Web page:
DS256: Scalable Systems for Data Science [3:1] (Jan, 2018)

Department of Computational and Data Sciences

Scalable Systems for Data Science

  • Instructors: Yogesh Simmhan (email)
  • TA: Aakash Khochare (email)
  • Course number: DS256
  • Credits: 3:1
  • Semester: Jan, 2018
  • Lecture: Tue/Thu 330-5PM
  • Room: CDS 202
  • Pre-requisites: Data Structures, Programming and Algorithm concepts. Programming experience required, preferably in Java.
  • First class on Tue, Jan 9 at 330pm at CDS202
  • Register for Course Online using IISc AcadServer
  • See 2017 webpage


This course will teach the fundamental Systems aspects of designing and using Big Data platforms, which are a specialization of scalable systems for data science applications. This course will address three facets of these platforms.

  • The design of distributed program models and abstractions, such as MapReduce, Dataflow and Vertex-centric models, for processing volume, velocity and linked datasets, and for storing and querying over NoSQL datasets.
  • The approaches and design patterns to translate existing data-intensive algorithms and analytics into these distributed programming abstractions.
  • Distributed software architectures, runtime and storage strategies used by Big Data platforms such as Apache Hadoop, Spark, Storm, Giraph and Hive to execute applications developed using these models on commodity clusters and Clouds in a scalable manner.

It will cover topics on: Why Big Data platforms are necessary? How they are designed? What are the programming abstractions (e.g. MapReduce) that are used to compose data science applications? How the programming models are translated to scalable runtime execution on clusters and Clouds (e.g. Hadoop)? How do you design algorithms for analyzing large datasets? How do you map them to Big Data platforms? and How can these be used to develop Big Data applications in an integrated manner?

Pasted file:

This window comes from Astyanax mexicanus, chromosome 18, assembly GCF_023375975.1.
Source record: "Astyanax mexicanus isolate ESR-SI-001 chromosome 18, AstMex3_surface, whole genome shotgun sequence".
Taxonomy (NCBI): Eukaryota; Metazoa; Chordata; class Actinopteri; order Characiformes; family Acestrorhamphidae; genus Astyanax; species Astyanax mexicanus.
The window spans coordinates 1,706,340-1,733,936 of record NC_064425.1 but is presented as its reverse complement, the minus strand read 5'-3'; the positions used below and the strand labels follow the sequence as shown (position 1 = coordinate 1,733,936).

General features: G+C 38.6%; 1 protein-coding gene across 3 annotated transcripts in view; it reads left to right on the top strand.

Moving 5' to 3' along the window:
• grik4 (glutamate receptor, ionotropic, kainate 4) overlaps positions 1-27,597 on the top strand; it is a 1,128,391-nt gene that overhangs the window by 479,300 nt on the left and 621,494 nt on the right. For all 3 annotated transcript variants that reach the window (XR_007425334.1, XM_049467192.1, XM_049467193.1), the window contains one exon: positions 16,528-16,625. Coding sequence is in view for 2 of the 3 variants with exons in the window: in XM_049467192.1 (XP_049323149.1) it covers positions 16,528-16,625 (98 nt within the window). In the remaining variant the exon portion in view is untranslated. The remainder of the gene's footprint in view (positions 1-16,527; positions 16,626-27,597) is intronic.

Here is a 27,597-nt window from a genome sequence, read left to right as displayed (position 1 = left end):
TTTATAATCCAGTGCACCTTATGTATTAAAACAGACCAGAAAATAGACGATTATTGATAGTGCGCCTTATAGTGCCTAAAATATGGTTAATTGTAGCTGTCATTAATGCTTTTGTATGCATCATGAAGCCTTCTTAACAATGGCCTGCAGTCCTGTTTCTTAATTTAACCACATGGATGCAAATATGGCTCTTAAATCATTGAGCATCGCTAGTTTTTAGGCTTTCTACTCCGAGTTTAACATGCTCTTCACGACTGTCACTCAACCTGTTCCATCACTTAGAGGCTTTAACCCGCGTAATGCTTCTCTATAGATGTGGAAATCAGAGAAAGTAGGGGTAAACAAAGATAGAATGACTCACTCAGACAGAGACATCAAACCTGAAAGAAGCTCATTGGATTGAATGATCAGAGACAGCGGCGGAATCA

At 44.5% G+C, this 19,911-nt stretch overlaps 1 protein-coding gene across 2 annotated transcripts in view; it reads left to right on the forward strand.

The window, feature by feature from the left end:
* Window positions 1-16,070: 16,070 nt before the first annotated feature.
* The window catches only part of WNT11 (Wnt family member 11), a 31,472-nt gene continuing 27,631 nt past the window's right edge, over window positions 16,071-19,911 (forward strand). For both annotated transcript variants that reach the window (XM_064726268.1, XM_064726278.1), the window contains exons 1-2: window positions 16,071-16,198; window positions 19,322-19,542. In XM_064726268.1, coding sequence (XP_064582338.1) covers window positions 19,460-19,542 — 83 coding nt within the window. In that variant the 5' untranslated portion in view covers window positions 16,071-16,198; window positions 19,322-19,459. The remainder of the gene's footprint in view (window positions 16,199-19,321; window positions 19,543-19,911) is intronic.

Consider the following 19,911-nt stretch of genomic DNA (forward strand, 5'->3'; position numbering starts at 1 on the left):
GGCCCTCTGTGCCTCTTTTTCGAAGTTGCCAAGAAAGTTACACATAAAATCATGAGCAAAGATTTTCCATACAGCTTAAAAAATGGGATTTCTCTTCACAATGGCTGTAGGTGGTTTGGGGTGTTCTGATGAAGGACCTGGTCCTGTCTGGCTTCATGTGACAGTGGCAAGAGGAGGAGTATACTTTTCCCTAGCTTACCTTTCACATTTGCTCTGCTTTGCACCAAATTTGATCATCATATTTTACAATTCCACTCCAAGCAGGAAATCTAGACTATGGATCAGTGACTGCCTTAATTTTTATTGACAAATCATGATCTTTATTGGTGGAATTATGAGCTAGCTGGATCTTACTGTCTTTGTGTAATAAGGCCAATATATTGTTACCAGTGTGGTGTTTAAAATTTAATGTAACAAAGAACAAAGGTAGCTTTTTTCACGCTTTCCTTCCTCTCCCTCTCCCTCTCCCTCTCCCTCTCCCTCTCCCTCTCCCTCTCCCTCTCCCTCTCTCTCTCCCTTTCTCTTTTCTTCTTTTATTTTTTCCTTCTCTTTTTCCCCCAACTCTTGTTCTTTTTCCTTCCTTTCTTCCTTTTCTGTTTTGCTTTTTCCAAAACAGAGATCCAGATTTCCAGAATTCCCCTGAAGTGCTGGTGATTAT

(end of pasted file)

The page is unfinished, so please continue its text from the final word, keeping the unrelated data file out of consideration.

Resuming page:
Several key and contemporary research papers will be discussed as part of the course. paper As part of a hands-on Project in this course, students will work with real, large datasets and commodity clusters, and use scalable algorithms and platforms to develop a Big Data application. The emphasis will be on designing applications that show good “weak scaling” as the size, speed or complexity of data increases, and using distributed systems such as commodity clusters and Clouds.

Besides class lectures, there will be several guest lectures by experts from the Industry who work on Big Data platforms, Cloud computing and data science.

This course extends from the systems basics introduced in the DS 221: Introduction to Scalable Systems course at CDS, and is complementary to the DS 222: Machine Learning with Large Datasets is offered in the Aug term. This course also complements other breadth courses on data science like the E0 229: Foundations of Data Science and E0 259: Data Analytics.

Intended Learning Objectives

At the end of the course, students will have learned about the following concepts.

  1. Types of Big Data, Design goals of Big Data platforms, and where in the systems landscape these platforms fall.
  2. Distributed programming models for Big Data, including Map Reduce, Stream processing and Graph processing.
  3. Design of and development on Big Data platforms and their optimizations on commodity clusters and Clouds.
  4. Scaling data Science algorithms and analytics using Big Data platforms.